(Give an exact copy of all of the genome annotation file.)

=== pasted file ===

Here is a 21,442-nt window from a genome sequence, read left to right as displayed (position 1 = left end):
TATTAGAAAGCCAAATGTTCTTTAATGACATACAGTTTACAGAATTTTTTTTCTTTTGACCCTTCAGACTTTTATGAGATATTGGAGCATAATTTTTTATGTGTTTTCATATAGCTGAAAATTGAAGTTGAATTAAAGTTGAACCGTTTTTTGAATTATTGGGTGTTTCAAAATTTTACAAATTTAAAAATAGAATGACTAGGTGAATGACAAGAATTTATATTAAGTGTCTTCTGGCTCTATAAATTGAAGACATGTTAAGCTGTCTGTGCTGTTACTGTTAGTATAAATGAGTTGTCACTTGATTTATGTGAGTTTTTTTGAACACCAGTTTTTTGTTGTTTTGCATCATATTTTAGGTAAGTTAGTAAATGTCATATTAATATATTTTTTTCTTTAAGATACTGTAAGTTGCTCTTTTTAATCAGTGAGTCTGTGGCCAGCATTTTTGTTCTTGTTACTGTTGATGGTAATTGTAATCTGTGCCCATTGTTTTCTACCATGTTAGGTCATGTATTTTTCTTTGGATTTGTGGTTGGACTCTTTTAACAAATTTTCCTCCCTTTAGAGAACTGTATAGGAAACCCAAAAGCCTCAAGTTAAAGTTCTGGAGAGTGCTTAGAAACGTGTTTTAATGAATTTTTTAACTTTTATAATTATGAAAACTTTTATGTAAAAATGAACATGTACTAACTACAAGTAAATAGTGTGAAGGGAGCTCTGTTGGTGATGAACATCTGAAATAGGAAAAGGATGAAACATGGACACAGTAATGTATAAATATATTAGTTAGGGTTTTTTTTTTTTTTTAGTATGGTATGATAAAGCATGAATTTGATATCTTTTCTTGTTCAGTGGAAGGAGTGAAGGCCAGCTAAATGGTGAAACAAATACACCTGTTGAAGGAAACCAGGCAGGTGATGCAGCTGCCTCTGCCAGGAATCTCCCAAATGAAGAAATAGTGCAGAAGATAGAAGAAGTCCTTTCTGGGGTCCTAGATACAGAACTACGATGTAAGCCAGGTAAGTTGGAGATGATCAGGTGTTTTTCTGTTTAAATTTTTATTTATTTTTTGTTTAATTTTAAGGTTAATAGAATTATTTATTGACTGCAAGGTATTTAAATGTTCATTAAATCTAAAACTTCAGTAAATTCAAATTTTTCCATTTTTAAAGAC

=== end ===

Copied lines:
Here is a 21,442-nt window from a genome sequence, read left to right as displayed (position 1 = left end):
TATTAGAAAGCCAAATGTTCTTTAATGACATACAGTTTACAGAATTTTTTTTCTTTTGACCCTTCAGACTTTTATGAGATATTGGAGCATAATTTTTTATGTGTTTTCATATAGCTGAAAATTGAAGTTGAATTAAAGTTGAACCGTTTTTTGAATTATTGGGTGTTTCAAAATTTTACAAATTTAAAAATAGAATGACTAGGTGAATGACAAGAATTTATATTAAGTGTCTTCTGGCTCTATAAATTGAAGACATGTTAAGCTGTCTGTGCTGTTACTGTTAGTATAAATGAGTTGTCACTTGATTTATGTGAGTTTTTTTGAACACCAGTTTTTTGTTGTTTTGCATCATATTTTAGGTAAGTTAGTAAATGTCATATTAATATATTTTTTTCTTTAAGATACTGTAAGTTGCTCTTTTTAATCAGTGAGTCTGTGGCCAGCATTTTTGTTCTTGTTACTGTTGATGGTAATTGTAATCTGTGCCCATTGTTTTCTACCATGTTAGGTCATGTATTTTTCTTTGGATTTGTGGTTGGACTCTTTTAACAAATTTTCCTCCCTTTAGAGAACTGTATAGGAAACCCAAAAGCCTCAAGTTAAAGTTCTGGAGAGTGCTTAGAAACGTGTTTTAATGAATTTTTTAACTTTTATAATTATGAAAACTTTTATGTAAAAATGAACATGTACTAACTACAAGTAAATAGTGTGAAGGGAGCTCTGTTGGTGATGAACATCTGAAATAGGAAAAGGATGAAACATGGACACAGTAATGTATAAATATATTAGTTAGGGTTTTTTTTTTTTTTTAGTATGGTATGATAAAGCATGAATTTGATATCTTTTCTTGTTCAGTGGAAGGAGTGAAGGCCAGCTAAATGGTGAAACAAATACACCTGTTGAAGGAAACCAGGCAGGTGATGCAGCTGCCTCTGCCAGGAATCTCCCAAATGAAGAAATAGTGCAGAAGATAGAAGAAGTCCTTTCTGGGGTCCTAGATACAGAACTACGATGTAAGCCAGGTAAGTTGGAGATGATCAGGTGTTTTTCTGTTTAAATTTTTATTTATTTTTTGTTTAATTTTAAGGTTAATAGAATTATTTATTGACTGCAAGGTATTTAAATGTTCATTAAATCTAAAACTTCAGTAAATTCAAATTTTTCCATTTTTAAAGAC